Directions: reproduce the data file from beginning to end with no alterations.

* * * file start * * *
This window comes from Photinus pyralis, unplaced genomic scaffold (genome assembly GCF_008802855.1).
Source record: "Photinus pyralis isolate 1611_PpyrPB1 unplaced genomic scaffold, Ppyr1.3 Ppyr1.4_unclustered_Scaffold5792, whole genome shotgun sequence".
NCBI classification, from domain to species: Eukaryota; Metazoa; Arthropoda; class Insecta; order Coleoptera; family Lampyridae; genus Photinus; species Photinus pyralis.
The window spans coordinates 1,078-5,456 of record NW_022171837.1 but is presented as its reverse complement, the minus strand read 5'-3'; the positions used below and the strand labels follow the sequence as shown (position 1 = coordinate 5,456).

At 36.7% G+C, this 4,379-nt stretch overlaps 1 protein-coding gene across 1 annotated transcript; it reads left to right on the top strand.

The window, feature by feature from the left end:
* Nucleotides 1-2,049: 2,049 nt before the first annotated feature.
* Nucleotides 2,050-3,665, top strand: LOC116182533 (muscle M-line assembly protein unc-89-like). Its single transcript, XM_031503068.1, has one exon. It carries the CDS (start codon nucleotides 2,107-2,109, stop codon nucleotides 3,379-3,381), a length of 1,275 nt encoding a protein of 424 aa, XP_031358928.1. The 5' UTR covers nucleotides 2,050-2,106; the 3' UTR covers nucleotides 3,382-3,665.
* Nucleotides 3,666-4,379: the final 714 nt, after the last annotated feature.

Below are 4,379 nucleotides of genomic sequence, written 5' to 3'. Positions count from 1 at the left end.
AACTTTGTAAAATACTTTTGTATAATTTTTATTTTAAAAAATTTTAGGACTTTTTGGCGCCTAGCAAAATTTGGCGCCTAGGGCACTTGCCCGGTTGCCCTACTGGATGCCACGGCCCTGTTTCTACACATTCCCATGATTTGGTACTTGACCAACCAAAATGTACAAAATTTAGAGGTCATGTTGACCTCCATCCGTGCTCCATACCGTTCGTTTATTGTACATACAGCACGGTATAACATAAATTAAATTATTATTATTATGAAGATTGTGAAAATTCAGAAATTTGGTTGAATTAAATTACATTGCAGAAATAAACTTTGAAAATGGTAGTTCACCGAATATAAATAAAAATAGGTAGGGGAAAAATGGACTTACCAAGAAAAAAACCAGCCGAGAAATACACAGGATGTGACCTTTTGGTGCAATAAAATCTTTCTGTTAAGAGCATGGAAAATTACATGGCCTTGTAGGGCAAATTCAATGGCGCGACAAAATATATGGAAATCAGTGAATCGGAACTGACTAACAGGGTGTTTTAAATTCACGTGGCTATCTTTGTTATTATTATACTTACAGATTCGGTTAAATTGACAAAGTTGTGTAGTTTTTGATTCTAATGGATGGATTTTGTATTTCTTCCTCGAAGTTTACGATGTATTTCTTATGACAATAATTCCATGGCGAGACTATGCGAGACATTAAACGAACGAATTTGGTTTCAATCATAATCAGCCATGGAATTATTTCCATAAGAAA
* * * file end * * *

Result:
This window comes from Photinus pyralis, unplaced genomic scaffold (genome assembly GCF_008802855.1).
Source record: "Photinus pyralis isolate 1611_PpyrPB1 unplaced genomic scaffold, Ppyr1.3 Ppyr1.4_unclustered_Scaffold5792, whole genome shotgun sequence".
NCBI classification, from domain to species: Eukaryota; Metazoa; Arthropoda; class Insecta; order Coleoptera; family Lampyridae; genus Photinus; species Photinus pyralis.
The window spans coordinates 1,078-5,456 of record NW_022171837.1 but is presented as its reverse complement, the minus strand read 5'-3'; the positions used below and the strand labels follow the sequence as shown (position 1 = coordinate 5,456).

At 36.7% G+C, this 4,379-nt stretch overlaps 1 protein-coding gene across 1 annotated transcript; it reads left to right on the top strand.

The window, feature by feature from the left end:
* Nucleotides 1-2,049: 2,049 nt before the first annotated feature.
* Nucleotides 2,050-3,665, top strand: LOC116182533 (muscle M-line assembly protein unc-89-like). Its single transcript, XM_031503068.1, has one exon. It carries the CDS (start codon nucleotides 2,107-2,109, stop codon nucleotides 3,379-3,381), a length of 1,275 nt encoding a protein of 424 aa, XP_031358928.1. The 5' UTR covers nucleotides 2,050-2,106; the 3' UTR covers nucleotides 3,382-3,665.
* Nucleotides 3,666-4,379: the final 714 nt, after the last annotated feature.

Below are 4,379 nucleotides of genomic sequence, written 5' to 3'. Positions count from 1 at the left end.
AACTTTGTAAAATACTTTTGTATAATTTTTATTTTAAAAAATTTTAGGACTTTTTGGCGCCTAGCAAAATTTGGCGCCTAGGGCACTTGCCCGGTTGCCCTACTGGATGCCACGGCCCTGTTTCTACACATTCCCATGATTTGGTACTTGACCAACCAAAATGTACAAAATTTAGAGGTCATGTTGACCTCCATCCGTGCTCCATACCGTTCGTTTATTGTACATACAGCACGGTATAACATAAATTAAATTATTATTATTATGAAGATTGTGAAAATTCAGAAATTTGGTTGAATTAAATTACATTGCAGAAATAAACTTTGAAAATGGTAGTTCACCGAATATAAATAAAAATAGGTAGGGGAAAAATGGACTTACCAAGAAAAAAACCAGCCGAGAAATACACAGGATGTGACCTTTTGGTGCAATAAAATCTTTCTGTTAAGAGCATGGAAAATTACATGGCCTTGTAGGGCAAATTCAATGGCGCGACAAAATATATGGAAATCAGTGAATCGGAACTGACTAACAGGGTGTTTTAAATTCACGTGGCTATCTTTGTTATTATTATACTTACAGATTCGGTTAAATTGACAAAGTTGTGTAGTTTTTGATTCTAATGGATGGATTTTGTATTTCTTCCTCGAAGTTTACGATGTATTTCTTATGACAATAATTCCATGGCGAGACTATGCGAGACATTAAACGAACGAATTTGGTTTCAATCATAATCAGCCATGGAATTATTTCCATAAGAAA